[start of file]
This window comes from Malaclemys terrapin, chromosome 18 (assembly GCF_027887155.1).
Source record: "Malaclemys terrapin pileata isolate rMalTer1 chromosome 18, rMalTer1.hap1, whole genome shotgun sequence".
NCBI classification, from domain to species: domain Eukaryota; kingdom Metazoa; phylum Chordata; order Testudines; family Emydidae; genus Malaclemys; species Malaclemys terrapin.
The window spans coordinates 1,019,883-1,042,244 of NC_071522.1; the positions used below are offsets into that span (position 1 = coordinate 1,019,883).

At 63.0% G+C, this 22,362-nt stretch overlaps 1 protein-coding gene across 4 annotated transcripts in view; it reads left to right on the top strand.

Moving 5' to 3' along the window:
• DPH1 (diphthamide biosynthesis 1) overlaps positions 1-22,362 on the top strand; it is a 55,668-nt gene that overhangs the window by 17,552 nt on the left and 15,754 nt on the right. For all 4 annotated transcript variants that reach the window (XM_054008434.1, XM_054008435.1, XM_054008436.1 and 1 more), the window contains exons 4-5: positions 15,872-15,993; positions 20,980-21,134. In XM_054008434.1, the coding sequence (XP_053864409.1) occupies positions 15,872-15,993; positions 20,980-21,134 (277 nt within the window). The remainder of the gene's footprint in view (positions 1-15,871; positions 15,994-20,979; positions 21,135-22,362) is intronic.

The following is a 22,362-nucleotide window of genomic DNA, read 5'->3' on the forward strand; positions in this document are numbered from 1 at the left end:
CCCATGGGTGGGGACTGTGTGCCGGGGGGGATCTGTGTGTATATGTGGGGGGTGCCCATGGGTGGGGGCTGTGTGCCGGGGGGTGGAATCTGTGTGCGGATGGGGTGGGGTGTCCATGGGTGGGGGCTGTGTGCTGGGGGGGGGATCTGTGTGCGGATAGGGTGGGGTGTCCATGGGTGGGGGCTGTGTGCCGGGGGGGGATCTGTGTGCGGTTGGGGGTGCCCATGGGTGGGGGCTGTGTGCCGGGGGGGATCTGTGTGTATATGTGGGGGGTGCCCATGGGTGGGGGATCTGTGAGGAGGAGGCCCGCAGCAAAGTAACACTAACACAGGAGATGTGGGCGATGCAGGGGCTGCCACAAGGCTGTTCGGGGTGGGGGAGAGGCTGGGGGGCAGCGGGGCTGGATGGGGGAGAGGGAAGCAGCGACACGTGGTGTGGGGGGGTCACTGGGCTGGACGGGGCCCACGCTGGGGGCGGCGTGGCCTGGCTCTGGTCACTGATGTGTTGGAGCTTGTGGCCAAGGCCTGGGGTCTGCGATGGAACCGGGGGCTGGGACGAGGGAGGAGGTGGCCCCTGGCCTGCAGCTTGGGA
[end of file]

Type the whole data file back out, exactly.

This window comes from Malaclemys terrapin, chromosome 18 (assembly GCF_027887155.1).
Source record: "Malaclemys terrapin pileata isolate rMalTer1 chromosome 18, rMalTer1.hap1, whole genome shotgun sequence".
NCBI classification, from domain to species: domain Eukaryota; kingdom Metazoa; phylum Chordata; order Testudines; family Emydidae; genus Malaclemys; species Malaclemys terrapin.
The window spans coordinates 1,019,883-1,042,244 of NC_071522.1; the positions used below are offsets into that span (position 1 = coordinate 1,019,883).

At 63.0% G+C, this 22,362-nt stretch overlaps 1 protein-coding gene across 4 annotated transcripts in view; it reads left to right on the top strand.

Moving 5' to 3' along the window:
• DPH1 (diphthamide biosynthesis 1) overlaps positions 1-22,362 on the top strand; it is a 55,668-nt gene that overhangs the window by 17,552 nt on the left and 15,754 nt on the right. For all 4 annotated transcript variants that reach the window (XM_054008434.1, XM_054008435.1, XM_054008436.1 and 1 more), the window contains exons 4-5: positions 15,872-15,993; positions 20,980-21,134. In XM_054008434.1, the coding sequence (XP_053864409.1) occupies positions 15,872-15,993; positions 20,980-21,134 (277 nt within the window). The remainder of the gene's footprint in view (positions 1-15,871; positions 15,994-20,979; positions 21,135-22,362) is intronic.

The following is a 22,362-nucleotide window of genomic DNA, read 5'->3' on the forward strand; positions in this document are numbered from 1 at the left end:
CCCATGGGTGGGGACTGTGTGCCGGGGGGGATCTGTGTGTATATGTGGGGGGTGCCCATGGGTGGGGGCTGTGTGCCGGGGGGTGGAATCTGTGTGCGGATGGGGTGGGGTGTCCATGGGTGGGGGCTGTGTGCTGGGGGGGGGATCTGTGTGCGGATAGGGTGGGGTGTCCATGGGTGGGGGCTGTGTGCCGGGGGGGGATCTGTGTGCGGTTGGGGGTGCCCATGGGTGGGGGCTGTGTGCCGGGGGGGATCTGTGTGTATATGTGGGGGGTGCCCATGGGTGGGGGATCTGTGAGGAGGAGGCCCGCAGCAAAGTAACACTAACACAGGAGATGTGGGCGATGCAGGGGCTGCCACAAGGCTGTTCGGGGTGGGGGAGAGGCTGGGGGGCAGCGGGGCTGGATGGGGGAGAGGGAAGCAGCGACACGTGGTGTGGGGGGGTCACTGGGCTGGACGGGGCCCACGCTGGGGGCGGCGTGGCCTGGCTCTGGTCACTGATGTGTTGGAGCTTGTGGCCAAGGCCTGGGGTCTGCGATGGAACCGGGGGCTGGGACGAGGGAGGAGGTGGCCCCTGGCCTGCAGCTTGGGA